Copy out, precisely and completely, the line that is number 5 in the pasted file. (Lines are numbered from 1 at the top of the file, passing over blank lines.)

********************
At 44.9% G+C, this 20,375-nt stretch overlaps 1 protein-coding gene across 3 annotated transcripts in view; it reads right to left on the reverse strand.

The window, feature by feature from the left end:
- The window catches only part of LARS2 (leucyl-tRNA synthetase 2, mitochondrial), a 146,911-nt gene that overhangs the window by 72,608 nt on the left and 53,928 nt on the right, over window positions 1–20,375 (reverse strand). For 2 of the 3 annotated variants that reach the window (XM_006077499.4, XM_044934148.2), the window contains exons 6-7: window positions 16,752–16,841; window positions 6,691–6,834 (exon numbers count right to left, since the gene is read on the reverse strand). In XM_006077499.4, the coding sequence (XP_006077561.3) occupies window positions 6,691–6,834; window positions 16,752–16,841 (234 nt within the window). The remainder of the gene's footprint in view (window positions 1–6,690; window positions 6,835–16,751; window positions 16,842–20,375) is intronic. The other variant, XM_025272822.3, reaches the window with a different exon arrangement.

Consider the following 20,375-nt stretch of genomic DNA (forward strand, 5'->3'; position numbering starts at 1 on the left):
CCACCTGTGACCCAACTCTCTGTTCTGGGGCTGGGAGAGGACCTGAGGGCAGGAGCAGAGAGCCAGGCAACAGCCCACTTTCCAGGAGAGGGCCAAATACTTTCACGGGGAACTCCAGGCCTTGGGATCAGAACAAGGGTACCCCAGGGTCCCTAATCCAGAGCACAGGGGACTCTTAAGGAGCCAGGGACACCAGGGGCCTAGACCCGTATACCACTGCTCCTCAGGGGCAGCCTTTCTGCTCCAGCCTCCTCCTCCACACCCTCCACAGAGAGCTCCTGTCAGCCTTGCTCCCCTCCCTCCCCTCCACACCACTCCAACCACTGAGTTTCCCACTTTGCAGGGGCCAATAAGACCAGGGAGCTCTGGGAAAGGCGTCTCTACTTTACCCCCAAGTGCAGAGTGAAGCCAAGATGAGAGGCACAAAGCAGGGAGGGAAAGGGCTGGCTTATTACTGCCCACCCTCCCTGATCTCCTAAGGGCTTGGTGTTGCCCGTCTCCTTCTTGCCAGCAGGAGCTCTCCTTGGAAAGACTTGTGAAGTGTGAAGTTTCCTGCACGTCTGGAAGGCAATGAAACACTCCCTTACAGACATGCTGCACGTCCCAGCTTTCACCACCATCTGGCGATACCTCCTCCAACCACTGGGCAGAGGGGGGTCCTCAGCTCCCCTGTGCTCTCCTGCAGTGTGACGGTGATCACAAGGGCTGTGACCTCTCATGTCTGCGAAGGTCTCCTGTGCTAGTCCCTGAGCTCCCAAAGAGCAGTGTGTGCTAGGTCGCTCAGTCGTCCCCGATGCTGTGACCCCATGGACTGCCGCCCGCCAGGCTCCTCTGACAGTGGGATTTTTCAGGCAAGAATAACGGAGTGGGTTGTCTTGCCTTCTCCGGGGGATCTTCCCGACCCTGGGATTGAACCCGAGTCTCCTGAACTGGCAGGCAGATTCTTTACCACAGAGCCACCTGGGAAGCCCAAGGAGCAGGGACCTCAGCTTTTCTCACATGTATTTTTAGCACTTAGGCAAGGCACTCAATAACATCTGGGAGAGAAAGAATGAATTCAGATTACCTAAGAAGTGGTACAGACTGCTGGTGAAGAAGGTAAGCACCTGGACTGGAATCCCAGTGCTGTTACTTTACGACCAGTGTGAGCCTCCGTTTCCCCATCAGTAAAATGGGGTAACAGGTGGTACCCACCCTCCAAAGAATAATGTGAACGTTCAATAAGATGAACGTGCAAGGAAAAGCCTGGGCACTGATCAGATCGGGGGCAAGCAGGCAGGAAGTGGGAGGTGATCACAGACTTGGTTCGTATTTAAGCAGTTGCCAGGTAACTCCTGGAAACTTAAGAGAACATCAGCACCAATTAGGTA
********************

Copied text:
CCACCTGTGACCCAACTCTCTGTTCTGGGGCTGGGAGAGGACCTGAGGGCAGGAGCAGAGAGCCAGGCAACAGCCCACTTTCCAGGAGAGGGCCAAATACTTTCACGGGGAACTCCAGGCCTTGGGATCAGAACAAGGGTACCCCAGGGTCCCTAATCCAGAGCACAGGGGACTCTTAAGGAGCCAGGGACACCAGGGGCCTAGACCCGTATACCACTGCTCCTCAGGGGCAGCCTTTCTGCTCCAGCCTCCTCCTCCACACCCTCCACAGAGAGCTCCTGTCAGCCTTGCTCCCCTCCCTCCCCTCCACACCACTCCAACCACTGAGTTTCCCACTTTGCAGGGGCCAATAAGACCAGGGAGCTCTGGGAAAGGCGTCTCTACTTTACCCCCAAGTGCAGAGTGAAGCCAAGATGAGAGGCACAAAGCAGGGAGGGAAAGGGCTGGCTTATTACTGCCCACCCTCCCTGATCTCCTAAGGGCTTGGTGTTGCCCGTCTCCTTCTTGCCAGCAGGAGCTCTCCTTGGAAAGACTTGTGAAGTGTGAAGTTTCCTGCACGTCTGGAAGGCAATGAAACACTCCCTTACAGACATGCTGCACGTCCCAGCTTTCACCACCATCTGGCGATACCTCCTCCAACCACTGGGCAGAGGGGGGTCCTCAGCTCCCCTGTGCTCTCCTGCAGTGTGACGGTGATCACAAGGGCTGTGACCTCTCATGTCTGCGAAGGTCTCCTGTGCTAGTCCCTGAGCTCCCAAAGAGCAGTGTGTGCTAGGTCGCTCAGTCGTCCCCGATGCTGTGACCCCATGGACTGCCGCCCGCCAGGCTCCTCTGACAGTGGGATTTTTCAGGCAAGAATAACGGAGTGGGTTGTCTTGCCTTCTCCGGGGGATCTTCCCGACCCTGGGATTGAACCCGAGTCTCCTGAACTGGCAGGCAGATTCTTTACCACAGAGCCACCTGGGAAGCCCAAGGAGCAGGGACCTCAGCTTTTCTCACATGTATTTTTAGCACTTAGGCAAGGCACTCAATAACATCTGGGAGAGAAAGAATGAATTCAGATTACCTAAGAAGTGGTACAGACTGCTGGTGAAGAAGGTAAGCACCTGGACTGGAATCCCAGTGCTGTTACTTTACGACCAGTGTGAGCCTCCGTTTCCCCATCAGTAAAATGGGGTAACAGGTGGTACCCACCCTCCAAAGAATAATGTGAACGTTCAATAAGATGAACGTGCAAGGAAAAGCCTGGGCACTGATCAGATCGGGGGCAAGCAGGCAGGAAGTGGGAGGTGATCACAGACTTGGTTCGTATTTAAGCAGTTGCCAGGTAACTCCTGGAAACTTAAGAGAACATCAGCACCAATTAGGTA